May 26, 2010
You've selected high-yielding hybrids to fit your fields, applied the required fertilizer for your yield goals, prepared the seedbed, planted your desired plant population and monitored seedlings as they emerged. Yet, in spite of your best efforts, your corn stand could fall victim to heavy rain, hail, pests or poor germination. If your corn is damaged and your established stand is poor, should you consider replanting?
Growers should consider all factors before deciding to replant to determine whether the yield advantage of a replanted field will offset the added cost and the lower yield potential of the first planting.
"Analyzing the yield potential of the existing stand, replanting date, replanting cost, weed control implications, crop insurance adjustments and other factors can help determine if replanting is right in any given situation," says Jeff Housman, Mycogen Seeds customer agronomist.
To determine if replanting is appropriate, growers should follow these steps:
1. Calculate yield loss from a less-than-optimum plant population.
To determine potential yield loss due to a reduced stand, first determine the current plant population.
"Use a rope that measures the length of 1/1,000th of an acre to mark off a row. This length will depend on row spacing (refer to Table 1)," Housman says. "Then count the number of live plants in that row and multiply that number by 1,000 to determine plants per acre. Repeat this process in at least six places and then average the counts to estimate the plant population of the field."
Row Length Equal to 1/1000th of an Acre
Row Spacing Row Length
40 inches 13 feet 1 inch
36 inches 13 feet 6 inches
30 inches 17 feet 5 inches
22 inches 23 feet 9 inches
20 inches 26 feet 2 inches
15 inches 34 feet 10 inches
Make certain you do not count plants that emerge more than three weeks late as they generally do not contribute to final yield. Then compare the existing plant population to the original planting population to calculate yield loss.
Yield potential also can be lost due to non-uniform plant stands within fields. Large gaps of two feet or more in the stand can further reduce grain yield by about 5 percent in fields with existing populations of 14,000 to 28,000 plants per acre.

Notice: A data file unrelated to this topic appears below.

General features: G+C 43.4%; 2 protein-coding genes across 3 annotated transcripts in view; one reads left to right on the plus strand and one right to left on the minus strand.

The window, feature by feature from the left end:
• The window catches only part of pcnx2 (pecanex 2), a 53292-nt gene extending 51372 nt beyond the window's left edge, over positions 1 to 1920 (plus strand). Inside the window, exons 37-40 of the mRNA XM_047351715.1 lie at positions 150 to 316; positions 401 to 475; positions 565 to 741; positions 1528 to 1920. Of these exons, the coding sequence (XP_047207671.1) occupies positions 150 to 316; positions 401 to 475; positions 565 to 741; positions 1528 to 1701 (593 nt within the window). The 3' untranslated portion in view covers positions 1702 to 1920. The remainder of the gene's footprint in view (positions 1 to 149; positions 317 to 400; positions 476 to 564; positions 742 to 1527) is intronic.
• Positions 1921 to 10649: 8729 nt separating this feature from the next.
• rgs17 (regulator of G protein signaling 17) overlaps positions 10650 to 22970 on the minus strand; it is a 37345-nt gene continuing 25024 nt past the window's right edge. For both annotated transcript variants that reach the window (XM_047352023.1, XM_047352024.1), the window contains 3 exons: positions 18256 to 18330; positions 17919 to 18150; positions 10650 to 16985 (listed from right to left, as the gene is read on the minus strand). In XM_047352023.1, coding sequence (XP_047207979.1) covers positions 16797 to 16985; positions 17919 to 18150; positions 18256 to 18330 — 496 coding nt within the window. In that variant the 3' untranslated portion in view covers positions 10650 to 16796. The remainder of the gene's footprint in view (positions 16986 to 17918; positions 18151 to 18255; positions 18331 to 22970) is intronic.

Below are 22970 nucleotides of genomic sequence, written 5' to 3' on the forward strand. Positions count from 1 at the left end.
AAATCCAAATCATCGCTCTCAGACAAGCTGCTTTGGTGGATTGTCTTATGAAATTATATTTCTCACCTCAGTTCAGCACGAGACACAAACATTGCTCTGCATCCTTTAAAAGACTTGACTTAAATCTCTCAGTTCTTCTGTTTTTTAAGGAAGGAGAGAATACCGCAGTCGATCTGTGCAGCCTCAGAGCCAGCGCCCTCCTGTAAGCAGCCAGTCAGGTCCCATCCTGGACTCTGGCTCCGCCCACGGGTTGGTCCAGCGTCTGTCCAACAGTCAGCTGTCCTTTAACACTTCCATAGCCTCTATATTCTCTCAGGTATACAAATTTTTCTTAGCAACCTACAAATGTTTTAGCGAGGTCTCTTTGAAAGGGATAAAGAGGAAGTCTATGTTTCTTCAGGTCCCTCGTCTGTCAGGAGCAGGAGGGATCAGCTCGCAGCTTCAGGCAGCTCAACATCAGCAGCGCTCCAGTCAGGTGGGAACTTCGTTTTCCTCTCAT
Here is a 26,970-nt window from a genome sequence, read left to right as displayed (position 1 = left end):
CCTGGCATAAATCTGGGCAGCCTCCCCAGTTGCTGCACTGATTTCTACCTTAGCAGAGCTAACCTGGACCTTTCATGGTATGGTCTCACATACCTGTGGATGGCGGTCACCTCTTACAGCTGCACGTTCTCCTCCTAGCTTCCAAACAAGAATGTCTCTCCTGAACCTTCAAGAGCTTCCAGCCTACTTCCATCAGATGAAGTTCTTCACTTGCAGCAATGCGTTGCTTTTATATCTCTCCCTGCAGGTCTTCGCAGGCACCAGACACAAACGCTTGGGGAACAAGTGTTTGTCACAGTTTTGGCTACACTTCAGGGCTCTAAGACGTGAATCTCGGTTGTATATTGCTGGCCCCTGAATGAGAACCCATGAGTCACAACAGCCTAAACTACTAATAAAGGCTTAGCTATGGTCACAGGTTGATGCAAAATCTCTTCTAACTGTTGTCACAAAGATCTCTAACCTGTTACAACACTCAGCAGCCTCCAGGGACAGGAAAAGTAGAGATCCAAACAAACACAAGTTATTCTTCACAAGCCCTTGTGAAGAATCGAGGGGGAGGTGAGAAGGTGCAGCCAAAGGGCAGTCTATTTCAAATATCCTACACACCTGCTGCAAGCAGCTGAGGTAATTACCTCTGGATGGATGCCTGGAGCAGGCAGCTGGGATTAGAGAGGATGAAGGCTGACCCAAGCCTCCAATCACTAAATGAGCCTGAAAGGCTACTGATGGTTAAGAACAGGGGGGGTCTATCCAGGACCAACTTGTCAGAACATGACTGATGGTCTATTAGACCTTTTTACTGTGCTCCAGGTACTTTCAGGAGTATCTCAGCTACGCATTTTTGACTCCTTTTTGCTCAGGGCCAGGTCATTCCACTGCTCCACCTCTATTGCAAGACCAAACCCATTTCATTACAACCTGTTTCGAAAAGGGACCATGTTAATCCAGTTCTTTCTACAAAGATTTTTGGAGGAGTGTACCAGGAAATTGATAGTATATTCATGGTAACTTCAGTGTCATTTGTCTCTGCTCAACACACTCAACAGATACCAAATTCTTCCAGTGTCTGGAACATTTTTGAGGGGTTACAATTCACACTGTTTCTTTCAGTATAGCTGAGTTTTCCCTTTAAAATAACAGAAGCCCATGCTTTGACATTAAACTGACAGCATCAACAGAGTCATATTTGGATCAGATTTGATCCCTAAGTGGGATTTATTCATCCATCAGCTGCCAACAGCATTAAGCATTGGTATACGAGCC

"If plants are uneven, increase the estimated yield loss due to stand reduction by an additional 5 percent," Housman says.
2. Estimate yield loss due to later replanting date.
Corn planted later than the optimum date for top yield potential within a given geography also can result in decreased yield. When comparing the date of replanting to the optimum planting date, refer to a local Extension or university source to determine specific yield loss due to later planting dates, as optimum planting dates vary by geography.
3. Compare yield potential to determine if replanting is worthwhile and consider all other factors.
"If the yield loss from a reduced stand is less than the yield loss from delayed planting, replanting may not be the most profitable choice," Housman says. "However, if there is yield to be gained by replanting after comparing existing stands and planting dates, be sure to factor in other costs and crop implications before making a final decision. Remember, replanting does not guarantee a better stand."
If corn is severely damaged late in the season, another option to consider is switching to a later-season alternative crop. If you do choose to replant, a local crop consultant or agronomist can help select hybrids with shorter relative maturities appropriate for your area.
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